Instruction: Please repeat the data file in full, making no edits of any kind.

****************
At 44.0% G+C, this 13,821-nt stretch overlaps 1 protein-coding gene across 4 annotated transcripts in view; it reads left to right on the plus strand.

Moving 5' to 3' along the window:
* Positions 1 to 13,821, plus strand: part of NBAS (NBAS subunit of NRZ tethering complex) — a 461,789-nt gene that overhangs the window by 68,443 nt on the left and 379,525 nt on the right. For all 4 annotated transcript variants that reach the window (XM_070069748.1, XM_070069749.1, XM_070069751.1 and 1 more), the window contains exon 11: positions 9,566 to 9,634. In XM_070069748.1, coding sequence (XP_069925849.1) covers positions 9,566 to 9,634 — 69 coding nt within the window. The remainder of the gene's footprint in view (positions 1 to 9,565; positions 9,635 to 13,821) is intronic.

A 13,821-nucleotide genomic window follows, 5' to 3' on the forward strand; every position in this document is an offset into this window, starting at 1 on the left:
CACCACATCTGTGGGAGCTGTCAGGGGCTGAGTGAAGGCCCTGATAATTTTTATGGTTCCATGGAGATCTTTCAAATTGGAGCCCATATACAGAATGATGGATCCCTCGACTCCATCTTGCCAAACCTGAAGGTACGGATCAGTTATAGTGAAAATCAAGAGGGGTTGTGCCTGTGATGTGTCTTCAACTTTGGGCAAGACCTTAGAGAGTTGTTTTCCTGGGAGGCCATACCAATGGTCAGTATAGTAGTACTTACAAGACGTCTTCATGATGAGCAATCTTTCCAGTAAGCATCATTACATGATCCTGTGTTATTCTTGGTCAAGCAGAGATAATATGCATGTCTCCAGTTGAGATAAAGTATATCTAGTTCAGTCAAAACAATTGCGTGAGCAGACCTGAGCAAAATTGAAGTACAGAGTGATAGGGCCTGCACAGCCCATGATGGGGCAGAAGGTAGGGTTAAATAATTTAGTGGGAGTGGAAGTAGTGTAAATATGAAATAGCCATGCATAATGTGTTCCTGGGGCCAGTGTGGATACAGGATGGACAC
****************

At 44.0% G+C, this 13,821-nt stretch overlaps 1 protein-coding gene across 4 annotated transcripts in view; it reads left to right on the plus strand.

Moving 5' to 3' along the window:
* Positions 1 to 13,821, plus strand: part of NBAS (NBAS subunit of NRZ tethering complex) — a 461,789-nt gene that overhangs the window by 68,443 nt on the left and 379,525 nt on the right. For all 4 annotated transcript variants that reach the window (XM_070069748.1, XM_070069749.1, XM_070069751.1 and 1 more), the window contains exon 11: positions 9,566 to 9,634. In XM_070069748.1, coding sequence (XP_069925849.1) covers positions 9,566 to 9,634 — 69 coding nt within the window. The remainder of the gene's footprint in view (positions 1 to 9,565; positions 9,635 to 13,821) is intronic.

A 13,821-nucleotide genomic window follows, 5' to 3' on the forward strand; every position in this document is an offset into this window, starting at 1 on the left:
CACCACATCTGTGGGAGCTGTCAGGGGCTGAGTGAAGGCCCTGATAATTTTTATGGTTCCATGGAGATCTTTCAAATTGGAGCCCATATACAGAATGATGGATCCCTCGACTCCATCTTGCCAAACCTGAAGGTACGGATCAGTTATAGTGAAAATCAAGAGGGGTTGTGCCTGTGATGTGTCTTCAACTTTGGGCAAGACCTTAGAGAGTTGTTTTCCTGGGAGGCCATACCAATGGTCAGTATAGTAGTACTTACAAGACGTCTTCATGATGAGCAATCTTTCCAGTAAGCATCATTACATGATCCTGTGTTATTCTTGGTCAAGCAGAGATAATATGCATGTCTCCAGTTGAGATAAAGTATATCTAGTTCAGTCAAAACAATTGCGTGAGCAGACCTGAGCAAAATTGAAGTACAGAGTGATAGGGCCTGCACAGCCCATGATGGGGCAGAAGGTAGGGTTAAATAATTTAGTGGGAGTGGAAGTAGTGTAAATATGAAATAGCCATGCATAATGTGTTCCTGGGGCCAGTGTGGATACAGGATGGACAC